The administration of Prime Minister Abe has sought to develop policies to alter the twin phenomena of the low birth rate and low female labor force participation (Macnaughton 2015). Raising the birth rate will, in the long run, produce more young people who can contribute to the economy. In the short run, encouraging the greater labor force participation of married women will bring much-needed human capital into the present labor market and according to many analysts, would boost economic growth and GDP (Ono and Rebick 2003; Matsui 2014).

But despite the positive anticipated outcomes of having more Japanese births as well as more married women in the labor force, policy reforms have produced little effect to date. Around 60 percent of Japanese married women leave the labor force by the time they have their first child, a figure that has barely changed for the past 30 years (National Institute of Population and Social Security Research 2011). This quit rate is unusually high by international standards. Moreover, it does not appear to necessarily result in more births; many Japanese married couples stop at one birth. What is the solution, and why are Prime Minister Abe's reforms having so little effect? In my view, much of the problem is to be found in the persistent rigidities in Japan's labor market and in work norms that continue to render it nearly impossible for full-time dual-earner couples to have more than one child at most. These labor market rigidities and norms also contribute to a related problem: the increasing reluctance of young Japanese to marry and start families at all. In the following, I will deal first with labor market structure and then with the related issue of workplace norms.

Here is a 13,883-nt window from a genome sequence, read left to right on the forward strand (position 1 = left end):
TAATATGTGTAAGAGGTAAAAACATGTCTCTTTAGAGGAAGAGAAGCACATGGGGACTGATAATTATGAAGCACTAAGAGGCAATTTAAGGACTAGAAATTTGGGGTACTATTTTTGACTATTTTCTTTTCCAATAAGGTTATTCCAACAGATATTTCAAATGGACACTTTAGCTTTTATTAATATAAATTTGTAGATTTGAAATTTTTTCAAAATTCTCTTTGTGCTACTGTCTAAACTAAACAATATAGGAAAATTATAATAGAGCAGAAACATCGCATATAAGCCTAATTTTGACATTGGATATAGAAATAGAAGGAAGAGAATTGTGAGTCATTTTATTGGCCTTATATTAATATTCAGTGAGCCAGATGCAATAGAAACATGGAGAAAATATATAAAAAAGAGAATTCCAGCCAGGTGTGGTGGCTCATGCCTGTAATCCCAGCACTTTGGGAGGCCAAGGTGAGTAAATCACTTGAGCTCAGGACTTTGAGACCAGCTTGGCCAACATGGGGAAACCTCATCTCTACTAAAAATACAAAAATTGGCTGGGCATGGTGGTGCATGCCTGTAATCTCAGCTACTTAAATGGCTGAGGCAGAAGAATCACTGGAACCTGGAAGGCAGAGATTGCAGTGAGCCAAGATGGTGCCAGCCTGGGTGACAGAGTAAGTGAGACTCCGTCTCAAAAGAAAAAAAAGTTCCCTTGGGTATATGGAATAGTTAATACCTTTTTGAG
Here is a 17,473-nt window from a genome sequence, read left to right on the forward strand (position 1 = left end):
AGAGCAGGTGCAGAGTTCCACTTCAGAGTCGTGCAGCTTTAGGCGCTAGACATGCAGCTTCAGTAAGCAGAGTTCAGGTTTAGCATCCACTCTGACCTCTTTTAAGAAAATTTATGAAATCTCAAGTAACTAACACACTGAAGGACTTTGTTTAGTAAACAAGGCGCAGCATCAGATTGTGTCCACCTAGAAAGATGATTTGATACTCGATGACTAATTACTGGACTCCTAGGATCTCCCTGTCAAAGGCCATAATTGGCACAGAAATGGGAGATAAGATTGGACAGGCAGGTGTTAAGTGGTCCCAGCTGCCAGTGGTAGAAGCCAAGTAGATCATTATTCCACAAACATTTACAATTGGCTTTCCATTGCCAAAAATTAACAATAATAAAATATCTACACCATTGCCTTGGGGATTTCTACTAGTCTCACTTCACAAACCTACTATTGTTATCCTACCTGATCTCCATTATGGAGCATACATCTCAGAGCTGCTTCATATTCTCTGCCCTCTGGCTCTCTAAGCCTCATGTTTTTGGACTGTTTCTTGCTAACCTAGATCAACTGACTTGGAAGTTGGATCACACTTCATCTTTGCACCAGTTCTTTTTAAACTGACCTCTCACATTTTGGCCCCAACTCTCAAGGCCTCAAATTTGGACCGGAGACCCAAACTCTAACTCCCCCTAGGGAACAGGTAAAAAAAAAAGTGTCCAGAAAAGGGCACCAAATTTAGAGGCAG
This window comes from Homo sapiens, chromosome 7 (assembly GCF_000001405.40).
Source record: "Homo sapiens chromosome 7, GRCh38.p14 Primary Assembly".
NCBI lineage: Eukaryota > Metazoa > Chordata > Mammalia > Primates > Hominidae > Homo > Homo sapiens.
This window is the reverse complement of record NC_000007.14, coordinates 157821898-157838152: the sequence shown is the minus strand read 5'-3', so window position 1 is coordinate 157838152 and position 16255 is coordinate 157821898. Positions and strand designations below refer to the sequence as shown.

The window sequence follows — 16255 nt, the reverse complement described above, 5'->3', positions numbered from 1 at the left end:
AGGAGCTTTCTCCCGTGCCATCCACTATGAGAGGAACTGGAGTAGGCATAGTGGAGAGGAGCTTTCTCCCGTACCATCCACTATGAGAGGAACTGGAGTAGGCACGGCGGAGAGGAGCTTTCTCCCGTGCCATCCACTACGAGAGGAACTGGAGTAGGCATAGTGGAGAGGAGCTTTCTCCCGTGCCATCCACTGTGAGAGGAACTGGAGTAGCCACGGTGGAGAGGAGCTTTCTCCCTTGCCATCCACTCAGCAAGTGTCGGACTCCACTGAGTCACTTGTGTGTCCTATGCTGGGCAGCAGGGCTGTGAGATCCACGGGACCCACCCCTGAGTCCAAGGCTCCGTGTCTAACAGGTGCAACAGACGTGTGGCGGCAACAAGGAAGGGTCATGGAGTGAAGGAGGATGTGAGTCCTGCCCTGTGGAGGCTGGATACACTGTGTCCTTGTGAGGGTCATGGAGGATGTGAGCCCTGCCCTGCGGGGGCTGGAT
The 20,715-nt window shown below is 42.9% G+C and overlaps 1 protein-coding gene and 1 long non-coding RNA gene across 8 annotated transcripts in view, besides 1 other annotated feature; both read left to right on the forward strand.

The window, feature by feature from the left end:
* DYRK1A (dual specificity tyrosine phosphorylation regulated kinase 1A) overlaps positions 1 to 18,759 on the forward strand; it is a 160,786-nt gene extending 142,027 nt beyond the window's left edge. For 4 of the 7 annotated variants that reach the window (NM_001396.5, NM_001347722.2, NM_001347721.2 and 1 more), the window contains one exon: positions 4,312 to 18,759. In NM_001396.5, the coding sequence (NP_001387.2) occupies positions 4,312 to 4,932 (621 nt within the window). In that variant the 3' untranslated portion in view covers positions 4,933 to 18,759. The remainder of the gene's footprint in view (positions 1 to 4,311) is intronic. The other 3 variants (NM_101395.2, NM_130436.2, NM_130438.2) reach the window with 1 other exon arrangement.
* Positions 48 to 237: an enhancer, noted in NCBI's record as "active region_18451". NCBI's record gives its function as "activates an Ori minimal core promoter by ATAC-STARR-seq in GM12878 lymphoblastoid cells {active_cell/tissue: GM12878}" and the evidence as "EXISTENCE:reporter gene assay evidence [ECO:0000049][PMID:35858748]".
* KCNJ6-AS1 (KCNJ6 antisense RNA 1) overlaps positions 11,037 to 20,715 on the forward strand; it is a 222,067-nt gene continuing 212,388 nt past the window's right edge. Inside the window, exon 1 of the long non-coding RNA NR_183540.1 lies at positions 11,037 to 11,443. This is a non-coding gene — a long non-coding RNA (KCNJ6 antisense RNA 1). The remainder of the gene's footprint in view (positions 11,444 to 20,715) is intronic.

Obstacles Created by Labor Market Rigidities